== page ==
1. To reduce your butt-pain, you must make a serious assessment of the value of the collapsibility of the item is vs. the difficulty of prepping it for use.
  2. If you go for the foldable option you need to experiment with different techniques and storage options to find the one that is the least painful.

For instance, our bikes are not the traditional folding bikes you usually see among RVers. We opted for the Colomba brand from 2KSilver because they offered products that, frankly, looked less dinky and more like “real” bikes.  We were able to get a 26″ wheel version for me and 20″ wheel for Rosemarie.  And they work great!  Particularly since they are our primary means of transportation once in an RV park. But we very rapidly found that the set up and fold up process is rather awkward, immediately abandoning the use of the storage bags since it was so difficult to get the bikes into them.  Getting the bikes into the 29″ tall storage compartment, with pipes and wires reducing that height in key areas, was particularly challenging, especially for my bike.  Pulling them out was perhaps even more difficult.  So at the conclusion to our recent stay in Alabama I resolved to find a better method, and through trial and error discovered that my bike was much easier to manuever in and out of storage longitudinally parallel to the bus rather than athwart ship, and with a bit of reorganizing I could store the bikes apart from each other so that they would not become entangled during the process.  Bingo, SO much easier, but it was not intuitively obvious; rather, it took some painful experimentation, just as our numerous storage compartment reorganizations have gradually moved us closer to efficiency.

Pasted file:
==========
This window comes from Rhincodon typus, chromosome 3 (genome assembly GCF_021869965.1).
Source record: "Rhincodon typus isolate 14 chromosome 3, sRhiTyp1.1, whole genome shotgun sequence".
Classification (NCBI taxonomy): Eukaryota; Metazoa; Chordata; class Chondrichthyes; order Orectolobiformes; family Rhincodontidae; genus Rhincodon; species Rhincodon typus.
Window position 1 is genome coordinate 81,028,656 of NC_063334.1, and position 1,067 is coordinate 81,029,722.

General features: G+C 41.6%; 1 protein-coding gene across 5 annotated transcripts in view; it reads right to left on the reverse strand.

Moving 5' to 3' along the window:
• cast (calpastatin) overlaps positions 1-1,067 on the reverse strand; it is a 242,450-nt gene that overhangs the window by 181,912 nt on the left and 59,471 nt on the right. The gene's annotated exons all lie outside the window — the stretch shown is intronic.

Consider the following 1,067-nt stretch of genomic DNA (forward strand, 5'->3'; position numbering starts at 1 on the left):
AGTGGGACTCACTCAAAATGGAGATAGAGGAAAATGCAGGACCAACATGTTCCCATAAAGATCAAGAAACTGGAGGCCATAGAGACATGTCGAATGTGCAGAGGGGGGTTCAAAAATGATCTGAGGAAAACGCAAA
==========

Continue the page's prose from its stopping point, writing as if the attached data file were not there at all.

The "B" Compartment, from left to right: Bike, Bike, Boat, Battery, outBoard.  Looks efficient, but isn't.

The “B” Compartment, left to right: Bike, Bike, Boat, Battery, outBoard. Looks efficient, but isn’t.

So too, I hope, with The Coconut.   If we had it to do over again I might have purchased an inflatable two person kayak instead, but then I would have to paddle alone while Rosemarie took pictures.  Our longer term plan is to replace the whole boating package with a sturdy but light weight inflatible with a built-in transom paired with a Honda 2.3 HP outboard, one of the highest rated light weight four stroke motors.   But for now we will work on perfecting the process by which we prep and stow The Coconut, and hopefully you will all be seeing more pictures of us lounging on her spacious decks.

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4 thoughts on “Coconut in the Water: Overcoming inertia to make the toys worth more than the trouble of setting them up

  1. We do have one! Just recieved it and a non-collapsible one as freebies, along with some misc gear, but since neither of us actually know how to clean and gut fish, or what rig and set up to use under what situations, we thought we would be more dangerous to the boat and ourselves until we get a lesson or two.